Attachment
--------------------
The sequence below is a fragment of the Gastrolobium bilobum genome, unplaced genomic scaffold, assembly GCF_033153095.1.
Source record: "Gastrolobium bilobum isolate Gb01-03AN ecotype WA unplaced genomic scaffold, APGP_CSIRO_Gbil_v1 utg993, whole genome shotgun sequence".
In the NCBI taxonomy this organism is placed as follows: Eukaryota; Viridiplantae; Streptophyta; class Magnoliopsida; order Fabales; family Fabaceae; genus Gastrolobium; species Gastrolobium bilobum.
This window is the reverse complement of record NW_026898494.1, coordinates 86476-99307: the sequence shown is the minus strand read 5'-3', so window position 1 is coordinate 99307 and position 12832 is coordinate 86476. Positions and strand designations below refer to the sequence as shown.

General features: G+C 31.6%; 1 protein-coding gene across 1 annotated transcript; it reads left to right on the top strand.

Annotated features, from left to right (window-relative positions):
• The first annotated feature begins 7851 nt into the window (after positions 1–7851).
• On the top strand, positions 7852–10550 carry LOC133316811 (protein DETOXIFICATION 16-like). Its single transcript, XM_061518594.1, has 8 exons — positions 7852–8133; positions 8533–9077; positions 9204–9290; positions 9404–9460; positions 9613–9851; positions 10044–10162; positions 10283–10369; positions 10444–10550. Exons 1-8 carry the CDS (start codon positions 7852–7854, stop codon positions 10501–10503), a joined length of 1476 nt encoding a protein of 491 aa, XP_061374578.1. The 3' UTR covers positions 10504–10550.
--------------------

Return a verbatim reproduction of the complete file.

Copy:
The sequence below is a fragment of the Gastrolobium bilobum genome, unplaced genomic scaffold, assembly GCF_033153095.1.
Source record: "Gastrolobium bilobum isolate Gb01-03AN ecotype WA unplaced genomic scaffold, APGP_CSIRO_Gbil_v1 utg993, whole genome shotgun sequence".
In the NCBI taxonomy this organism is placed as follows: Eukaryota; Viridiplantae; Streptophyta; class Magnoliopsida; order Fabales; family Fabaceae; genus Gastrolobium; species Gastrolobium bilobum.
This window is the reverse complement of record NW_026898494.1, coordinates 86476-99307: the sequence shown is the minus strand read 5'-3', so window position 1 is coordinate 99307 and position 12832 is coordinate 86476. Positions and strand designations below refer to the sequence as shown.

General features: G+C 31.6%; 1 protein-coding gene across 1 annotated transcript; it reads left to right on the top strand.

Annotated features, from left to right (window-relative positions):
• The first annotated feature begins 7851 nt into the window (after positions 1–7851).
• On the top strand, positions 7852–10550 carry LOC133316811 (protein DETOXIFICATION 16-like). Its single transcript, XM_061518594.1, has 8 exons — positions 7852–8133; positions 8533–9077; positions 9204–9290; positions 9404–9460; positions 9613–9851; positions 10044–10162; positions 10283–10369; positions 10444–10550. Exons 1-8 carry the CDS (start codon positions 7852–7854, stop codon positions 10501–10503), a joined length of 1476 nt encoding a protein of 491 aa, XP_061374578.1. The 3' UTR covers positions 10504–10550.